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ART. I. Modern Geography. A Description of the Empires, Kingdoms, States, and Colonies; with the Oceans, Seas, and Isles; in all Parts of the World: including the most recent Discoveries, and Political Alterations. Digested on a new Plan, By John Pinkerton. The Astronomical Introduction by the Rev. S. Vince, A. M. &c. With numerous Maps, drawn under the Direction, and with the latest Improvements, of Arrowsmith, and engraved by Lowry. To the Whole are added, a Catalogue of the best Maps, and Books of Travels and Voyages, in all Languages: and an ample Index. 2 Vols. 4to. 41. 4s. Boards. Cadell and Davies. 1802..

RICH as is the present era in scientific discoveries, and amply as the bounds of knowledge are enlarged, no science individually has experienced such advancement as that of geography, in the last twenty years. Not only have new countries been zealously explored, but former informations concentrated; while the results obtained from both have supplied our wants and gra tified our wishes. The enterprises of navigators have been united to the precision of philosophy, and instruments improved in every department have added to theory the exemplifications of practice. To trace but the outline of these attainments. would be too wide a digression; for it cannot escape the superficial inquirer, that new regions have been discovered, the errors of former geographers rectified, that our charts have attained an accuracy formerly unknown, and that, on the east, the north, and the south, we have not only acquired superficial accounts of the different countries, but have ascertained their form and situation with a precision that we can scarcely boast of in our knowledge of many of the kingdoms of Europe. This then was the æra for the publication of a new system of geography. The numerous errors of Busching, and the compilers of his age, were rectified by Guthrie; and still

The very able and learned geographical disquisition of this kind, prefixed to La Pérouse's Voyages, is said to have been the work of the late unfortunate Louis, CRIT. REV. Vol. 36. September, 1802. B

nearer approaches were made fo perfection in the successive editions of that author's system; we mean chiefly in the octavo form. A republication of the quarto is, we perceive, advertised; which, with the present work, will put into our possession two systems, each of which will possess its peculiar merits; and, together, will afford a more complete view of the habitable globe than any other nation possesses.

Geography, as the term itself implies, is a description of the earth. This necessarily includes the form, the relative situation, and the nature of each country; but, strictly speaking, it has no other objects. Yet, as subservient to history, the views of the geographer are more extensive and varied. In our account of the present state and appellation of different countries, we must refer to their ancient names, their former circumstances and connexions; for the science would be imperfect and uninteresting if only the modern distinctions were retained. This leads to a very ample field; for, in what our present author styles the progressive geography, not only the ancient appellations and their successive changes, but the history of the inhabitants, will be included. In former systems this has been extended too far; and, instead of Geography being the handmaid of History, she is herself in the back ground, and forms the least prominent figure in her own department. In the present volumes, history takes a more subordinate station, but yet appears to encroach too far. The historical parts should never have a distinct place. Mixed with the progress of geography in different æras, they should form only the connecting links, without appearing to be a part of the subject; and all the requisite information may in this way be obtained, without, seeming fo involve any portion of what is properly styled history:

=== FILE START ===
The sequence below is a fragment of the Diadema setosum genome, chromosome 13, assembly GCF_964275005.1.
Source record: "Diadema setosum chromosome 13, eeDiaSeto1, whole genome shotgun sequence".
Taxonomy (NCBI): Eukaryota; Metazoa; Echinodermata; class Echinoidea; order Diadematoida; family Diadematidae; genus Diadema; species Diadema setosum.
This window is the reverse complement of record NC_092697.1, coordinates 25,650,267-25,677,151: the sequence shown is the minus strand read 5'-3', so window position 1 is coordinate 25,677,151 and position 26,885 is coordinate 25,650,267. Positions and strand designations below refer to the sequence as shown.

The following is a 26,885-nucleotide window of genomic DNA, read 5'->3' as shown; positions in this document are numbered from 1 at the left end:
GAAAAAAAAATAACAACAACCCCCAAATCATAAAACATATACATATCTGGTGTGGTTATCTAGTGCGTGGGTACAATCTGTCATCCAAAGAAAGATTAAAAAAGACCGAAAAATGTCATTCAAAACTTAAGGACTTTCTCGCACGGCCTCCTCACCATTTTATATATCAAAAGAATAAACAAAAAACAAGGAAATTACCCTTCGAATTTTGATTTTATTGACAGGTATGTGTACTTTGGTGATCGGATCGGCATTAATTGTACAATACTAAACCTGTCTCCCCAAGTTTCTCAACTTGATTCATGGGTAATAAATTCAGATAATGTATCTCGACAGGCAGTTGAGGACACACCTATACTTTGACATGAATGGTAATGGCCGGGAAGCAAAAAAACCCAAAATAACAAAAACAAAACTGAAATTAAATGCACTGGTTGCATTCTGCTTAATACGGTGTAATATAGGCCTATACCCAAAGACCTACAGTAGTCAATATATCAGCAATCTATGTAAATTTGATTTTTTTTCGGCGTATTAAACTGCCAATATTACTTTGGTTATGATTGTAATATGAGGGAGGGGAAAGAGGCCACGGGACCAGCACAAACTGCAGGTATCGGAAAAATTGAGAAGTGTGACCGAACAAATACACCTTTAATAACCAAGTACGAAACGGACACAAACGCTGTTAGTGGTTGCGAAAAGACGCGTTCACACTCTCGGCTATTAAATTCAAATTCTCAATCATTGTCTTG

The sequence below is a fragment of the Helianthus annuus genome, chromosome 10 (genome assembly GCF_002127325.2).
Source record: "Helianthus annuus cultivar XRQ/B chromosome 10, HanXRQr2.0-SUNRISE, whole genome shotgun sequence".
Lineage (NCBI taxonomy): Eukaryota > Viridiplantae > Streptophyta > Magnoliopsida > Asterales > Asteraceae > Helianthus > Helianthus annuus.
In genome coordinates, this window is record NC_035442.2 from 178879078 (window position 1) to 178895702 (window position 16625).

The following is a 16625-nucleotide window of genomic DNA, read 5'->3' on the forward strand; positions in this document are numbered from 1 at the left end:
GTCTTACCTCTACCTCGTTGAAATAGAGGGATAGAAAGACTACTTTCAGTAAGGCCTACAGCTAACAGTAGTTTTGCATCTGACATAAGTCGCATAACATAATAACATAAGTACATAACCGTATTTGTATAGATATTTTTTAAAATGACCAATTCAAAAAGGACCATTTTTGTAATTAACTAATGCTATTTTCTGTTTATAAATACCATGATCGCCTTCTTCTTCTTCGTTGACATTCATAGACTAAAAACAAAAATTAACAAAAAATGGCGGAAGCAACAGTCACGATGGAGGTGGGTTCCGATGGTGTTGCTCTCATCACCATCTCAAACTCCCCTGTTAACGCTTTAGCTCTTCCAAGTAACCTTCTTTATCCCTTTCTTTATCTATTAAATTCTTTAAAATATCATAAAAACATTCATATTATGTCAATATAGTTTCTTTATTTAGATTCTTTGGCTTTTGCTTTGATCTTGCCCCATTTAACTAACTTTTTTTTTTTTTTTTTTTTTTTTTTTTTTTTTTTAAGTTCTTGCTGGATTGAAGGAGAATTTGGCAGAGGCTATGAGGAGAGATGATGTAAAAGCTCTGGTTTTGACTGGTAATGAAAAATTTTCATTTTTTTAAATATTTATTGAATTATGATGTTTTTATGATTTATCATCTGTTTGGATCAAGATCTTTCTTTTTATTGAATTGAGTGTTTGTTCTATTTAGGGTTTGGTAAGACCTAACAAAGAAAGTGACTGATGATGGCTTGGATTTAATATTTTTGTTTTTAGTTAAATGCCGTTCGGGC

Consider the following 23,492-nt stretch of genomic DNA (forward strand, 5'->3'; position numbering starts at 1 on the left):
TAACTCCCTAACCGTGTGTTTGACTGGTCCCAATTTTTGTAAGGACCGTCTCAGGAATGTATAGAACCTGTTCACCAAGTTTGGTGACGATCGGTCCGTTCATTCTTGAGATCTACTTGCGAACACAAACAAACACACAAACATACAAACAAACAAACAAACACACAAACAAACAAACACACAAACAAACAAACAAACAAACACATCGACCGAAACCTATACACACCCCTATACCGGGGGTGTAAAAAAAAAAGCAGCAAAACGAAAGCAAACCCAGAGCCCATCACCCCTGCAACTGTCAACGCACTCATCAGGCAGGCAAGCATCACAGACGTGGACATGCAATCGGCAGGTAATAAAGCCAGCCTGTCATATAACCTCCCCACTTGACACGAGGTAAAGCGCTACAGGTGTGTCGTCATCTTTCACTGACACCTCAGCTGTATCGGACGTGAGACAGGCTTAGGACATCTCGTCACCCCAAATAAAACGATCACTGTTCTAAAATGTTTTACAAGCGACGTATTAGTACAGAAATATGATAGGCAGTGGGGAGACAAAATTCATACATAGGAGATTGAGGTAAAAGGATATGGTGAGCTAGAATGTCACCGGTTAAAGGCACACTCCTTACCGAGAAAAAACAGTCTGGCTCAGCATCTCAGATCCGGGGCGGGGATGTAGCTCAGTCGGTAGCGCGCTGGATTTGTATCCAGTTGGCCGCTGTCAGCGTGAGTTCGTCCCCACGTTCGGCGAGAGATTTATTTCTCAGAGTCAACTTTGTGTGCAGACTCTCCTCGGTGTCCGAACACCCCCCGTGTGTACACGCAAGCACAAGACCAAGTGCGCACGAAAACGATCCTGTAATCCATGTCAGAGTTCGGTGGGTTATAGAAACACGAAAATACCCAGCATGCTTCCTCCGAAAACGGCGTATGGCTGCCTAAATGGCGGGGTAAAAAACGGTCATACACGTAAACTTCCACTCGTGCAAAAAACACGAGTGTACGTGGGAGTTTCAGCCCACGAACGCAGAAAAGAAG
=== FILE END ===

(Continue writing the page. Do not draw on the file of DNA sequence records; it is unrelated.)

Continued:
In our description of the objects of geography, we have said that it involves an account of the nature of each country. Among the miscellaneous heads into which the subject is generally broken, some account of the soil, the rivers, &c. occurs, but so greatly disjointed as to convey very imperfect ideas; and we gain little more than by honest Fluellin's comparison-'there is a river, look you, in Macedon, and there is a river in Monmouth.' What we would convey by the nature of a country, is a general description of its appearance and its soil, connecting these, particularly the situation and direction of its mountains, with the course of its rivers, and pointing out the diversity of soils through which they run, and those which are interposed. This leads to an account of the natural productions, and connects the various details into one whole, which forms a distinct image on the mind. Nor is it the object of the geographer to engage minutely in an enumeration of the natural productions and curiosities. This part of his subject is subservient only to the nature of the country and its soil, and should form a subor

dinate portion of the description. The full account belongs to the natural historian, or to that branch of the subject which Zimmermann has so ably treated of in his Specimen Zoologiæ Geographicæ.

In this stricter view, every statistical investigation appears to be no part of the subject; and the enumeration of churches,' religions, universities, &c. to be misplaced. Yet, perhaps, so much rigour cannot at once be exercised. These have made a part of every geographical work, and must continue to do so, though we think they should be confined to a separate chapter, and form a subordinate part only.